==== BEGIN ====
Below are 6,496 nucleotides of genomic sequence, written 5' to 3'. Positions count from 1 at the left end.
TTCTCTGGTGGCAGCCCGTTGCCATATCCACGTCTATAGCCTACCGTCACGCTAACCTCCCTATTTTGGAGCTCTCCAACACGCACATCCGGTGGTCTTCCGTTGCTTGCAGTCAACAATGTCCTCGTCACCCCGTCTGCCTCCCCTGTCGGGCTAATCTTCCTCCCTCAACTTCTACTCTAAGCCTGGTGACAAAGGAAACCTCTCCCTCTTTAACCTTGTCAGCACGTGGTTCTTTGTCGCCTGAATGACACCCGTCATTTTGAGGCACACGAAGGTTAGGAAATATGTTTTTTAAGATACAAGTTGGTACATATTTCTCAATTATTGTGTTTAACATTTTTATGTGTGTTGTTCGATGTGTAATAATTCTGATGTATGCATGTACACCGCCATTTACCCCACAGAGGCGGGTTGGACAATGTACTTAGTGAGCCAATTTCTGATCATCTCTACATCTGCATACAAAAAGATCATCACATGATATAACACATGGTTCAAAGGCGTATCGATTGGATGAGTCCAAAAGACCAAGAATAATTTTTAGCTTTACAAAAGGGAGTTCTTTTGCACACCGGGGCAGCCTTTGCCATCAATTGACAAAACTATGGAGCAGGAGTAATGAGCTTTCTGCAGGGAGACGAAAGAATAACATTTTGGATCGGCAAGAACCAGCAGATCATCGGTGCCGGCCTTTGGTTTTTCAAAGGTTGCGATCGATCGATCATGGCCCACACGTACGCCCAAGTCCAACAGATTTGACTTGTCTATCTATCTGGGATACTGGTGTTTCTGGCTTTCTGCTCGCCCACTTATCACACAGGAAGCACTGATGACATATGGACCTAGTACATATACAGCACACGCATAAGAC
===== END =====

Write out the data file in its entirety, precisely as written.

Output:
Below are 6,496 nucleotides of genomic sequence, written 5' to 3'. Positions count from 1 at the left end.
TTCTCTGGTGGCAGCCCGTTGCCATATCCACGTCTATAGCCTACCGTCACGCTAACCTCCCTATTTTGGAGCTCTCCAACACGCACATCCGGTGGTCTTCCGTTGCTTGCAGTCAACAATGTCCTCGTCACCCCGTCTGCCTCCCCTGTCGGGCTAATCTTCCTCCCTCAACTTCTACTCTAAGCCTGGTGACAAAGGAAACCTCTCCCTCTTTAACCTTGTCAGCACGTGGTTCTTTGTCGCCTGAATGACACCCGTCATTTTGAGGCACACGAAGGTTAGGAAATATGTTTTTTAAGATACAAGTTGGTACATATTTCTCAATTATTGTGTTTAACATTTTTATGTGTGTTGTTCGATGTGTAATAATTCTGATGTATGCATGTACACCGCCATTTACCCCACAGAGGCGGGTTGGACAATGTACTTAGTGAGCCAATTTCTGATCATCTCTACATCTGCATACAAAAAGATCATCACATGATATAACACATGGTTCAAAGGCGTATCGATTGGATGAGTCCAAAAGACCAAGAATAATTTTTAGCTTTACAAAAGGGAGTTCTTTTGCACACCGGGGCAGCCTTTGCCATCAATTGACAAAACTATGGAGCAGGAGTAATGAGCTTTCTGCAGGGAGACGAAAGAATAACATTTTGGATCGGCAAGAACCAGCAGATCATCGGTGCCGGCCTTTGGTTTTTCAAAGGTTGCGATCGATCGATCATGGCCCACACGTACGCCCAAGTCCAACAGATTTGACTTGTCTATCTATCTGGGATACTGGTGTTTCTGGCTTTCTGCTCGCCCACTTATCACACAGGAAGCACTGATGACATATGGACCTAGTACATATACAGCACACGCATAAGAC